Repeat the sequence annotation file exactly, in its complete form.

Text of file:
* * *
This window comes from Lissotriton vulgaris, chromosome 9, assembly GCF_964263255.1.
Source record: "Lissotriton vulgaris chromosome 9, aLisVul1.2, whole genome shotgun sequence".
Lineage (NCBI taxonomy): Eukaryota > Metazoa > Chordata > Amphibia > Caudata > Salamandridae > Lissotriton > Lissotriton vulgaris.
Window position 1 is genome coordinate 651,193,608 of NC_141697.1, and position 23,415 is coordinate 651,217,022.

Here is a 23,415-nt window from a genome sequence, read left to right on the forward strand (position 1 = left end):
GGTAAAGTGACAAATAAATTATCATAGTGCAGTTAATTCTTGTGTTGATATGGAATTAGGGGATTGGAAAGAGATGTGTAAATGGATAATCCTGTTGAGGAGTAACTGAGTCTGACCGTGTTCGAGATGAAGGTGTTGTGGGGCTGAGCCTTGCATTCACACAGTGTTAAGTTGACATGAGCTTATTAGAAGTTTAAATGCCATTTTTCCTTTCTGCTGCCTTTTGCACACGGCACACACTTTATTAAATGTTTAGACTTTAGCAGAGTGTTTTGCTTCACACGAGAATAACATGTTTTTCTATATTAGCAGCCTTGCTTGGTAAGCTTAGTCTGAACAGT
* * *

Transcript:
This window comes from Lissotriton vulgaris, chromosome 9, assembly GCF_964263255.1.
Source record: "Lissotriton vulgaris chromosome 9, aLisVul1.2, whole genome shotgun sequence".
Lineage (NCBI taxonomy): Eukaryota > Metazoa > Chordata > Amphibia > Caudata > Salamandridae > Lissotriton > Lissotriton vulgaris.
Window position 1 is genome coordinate 651,193,608 of NC_141697.1, and position 23,415 is coordinate 651,217,022.

Here is a 23,415-nt window from a genome sequence, read left to right on the forward strand (position 1 = left end):
GGTAAAGTGACAAATAAATTATCATAGTGCAGTTAATTCTTGTGTTGATATGGAATTAGGGGATTGGAAAGAGATGTGTAAATGGATAATCCTGTTGAGGAGTAACTGAGTCTGACCGTGTTCGAGATGAAGGTGTTGTGGGGCTGAGCCTTGCATTCACACAGTGTTAAGTTGACATGAGCTTATTAGAAGTTTAAATGCCATTTTTCCTTTCTGCTGCCTTTTGCACACGGCACACACTTTATTAAATGTTTAGACTTTAGCAGAGTGTTTTGCTTCACACGAGAATAACATGTTTTTCTATATTAGCAGCCTTGCTTGGTAAGCTTAGTCTGAACAGT